Date: Feb 05, 2013

Today, The House Committee on the Judiciary held the first of what Chairman Bob Goodlatte (R-Virginia) said would be several hearings on immigration reform.  For more than five hours, Members of the Committee questioned witnesses on “America’s Immigration System: Opportunities for Legal Immigration and Enforcement of Laws against Illegal Immigration.”  Questions and answers covered border security, visa overstays; the lack of enforcement of the law; worker protections; incentives that encourage illegal immigration; the numerous shortcomings of the 1986 IRCA amnesty law; how we can admit more skilled and necessary immigrant labor to the country without taking away jobs from American; the definition of comprehensive immigration reform; and comments also touched upon the needs of labor-intensive agriculture.  Extensive testimony and opinions were voiced, but virtually every Member on both sides of the aisle as well as witnesses expressed frustration with the “broken” current immigration system.  In the words of witness Muzaffar Christi, director of the Migration Policy Institute Office at New York University Law School, “We don’t have laws that match reality.” Representative Zoe Lofgren (D-Ca) stated, “Let’s clean up our mess and make sure we don’t leave a new mess for a future Congress to have to deal with.”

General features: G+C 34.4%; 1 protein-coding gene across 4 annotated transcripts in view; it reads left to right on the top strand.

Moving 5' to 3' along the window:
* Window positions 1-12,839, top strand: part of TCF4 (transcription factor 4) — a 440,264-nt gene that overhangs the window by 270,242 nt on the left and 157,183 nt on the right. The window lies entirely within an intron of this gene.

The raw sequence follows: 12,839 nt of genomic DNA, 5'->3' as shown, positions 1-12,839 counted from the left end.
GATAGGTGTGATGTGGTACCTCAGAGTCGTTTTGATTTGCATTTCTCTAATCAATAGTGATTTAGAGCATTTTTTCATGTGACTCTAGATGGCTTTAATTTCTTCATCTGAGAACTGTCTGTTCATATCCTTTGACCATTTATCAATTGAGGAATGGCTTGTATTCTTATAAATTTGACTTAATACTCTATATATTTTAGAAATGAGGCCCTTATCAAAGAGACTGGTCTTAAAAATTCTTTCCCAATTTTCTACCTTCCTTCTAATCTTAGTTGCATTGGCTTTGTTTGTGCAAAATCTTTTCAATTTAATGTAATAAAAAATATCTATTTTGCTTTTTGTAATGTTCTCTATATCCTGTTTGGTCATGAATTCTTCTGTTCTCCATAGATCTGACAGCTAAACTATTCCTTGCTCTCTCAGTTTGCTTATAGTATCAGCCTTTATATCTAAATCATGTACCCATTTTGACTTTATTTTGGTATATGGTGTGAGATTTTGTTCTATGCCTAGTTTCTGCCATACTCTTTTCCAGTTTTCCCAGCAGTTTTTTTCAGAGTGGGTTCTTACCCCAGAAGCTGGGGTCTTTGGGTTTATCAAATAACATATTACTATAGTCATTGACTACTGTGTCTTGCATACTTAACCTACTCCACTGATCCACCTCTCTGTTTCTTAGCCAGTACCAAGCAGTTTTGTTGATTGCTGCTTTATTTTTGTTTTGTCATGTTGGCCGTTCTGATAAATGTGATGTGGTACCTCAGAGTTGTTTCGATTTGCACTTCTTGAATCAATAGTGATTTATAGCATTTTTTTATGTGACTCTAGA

Lofgren brought up the fact that there exists no workable legal provision that meets the needs of agriculture -- a vital service to the nation.  She said on the one hand, we have a sign that says “Help Wanted” and another that says “No Trespassing.” One witness, Dr. Michael Teitelbaum, former commissioner of the U.S. Commission on Immigration Reform expressed his own opinion that guest worker programs “do not work,” and farmers should plant crops that didn’t require so much human labor.  His statement was rebutted by several Members including Rep. Raul Labrador (R-Idaho) who said that the market should decide what farmers planted and Representative Karen Bass (D-CA) who replied to Teitelbaum, “That would devastate the economy of California.” 

The panel had plenty of fireworks including a brief protest when proceedings were disrupted by a group of about ten young people who stood up holding signs chanting “undocumented and unafraid.”  They were immediately escorted from the hearing room.  Chairman Goodlatte posed the last question about the nation‘s broken immigration system: “What would give comfort to American citizens if we enact new comprehensive immigration reform legislation?”  That question IS one of the big ones that will be discussed and debated in the weeks ahead. Future hearings will take place in the Immigration and Border Security Subcommittee under Chairman Gowdy Trey (R-SC).

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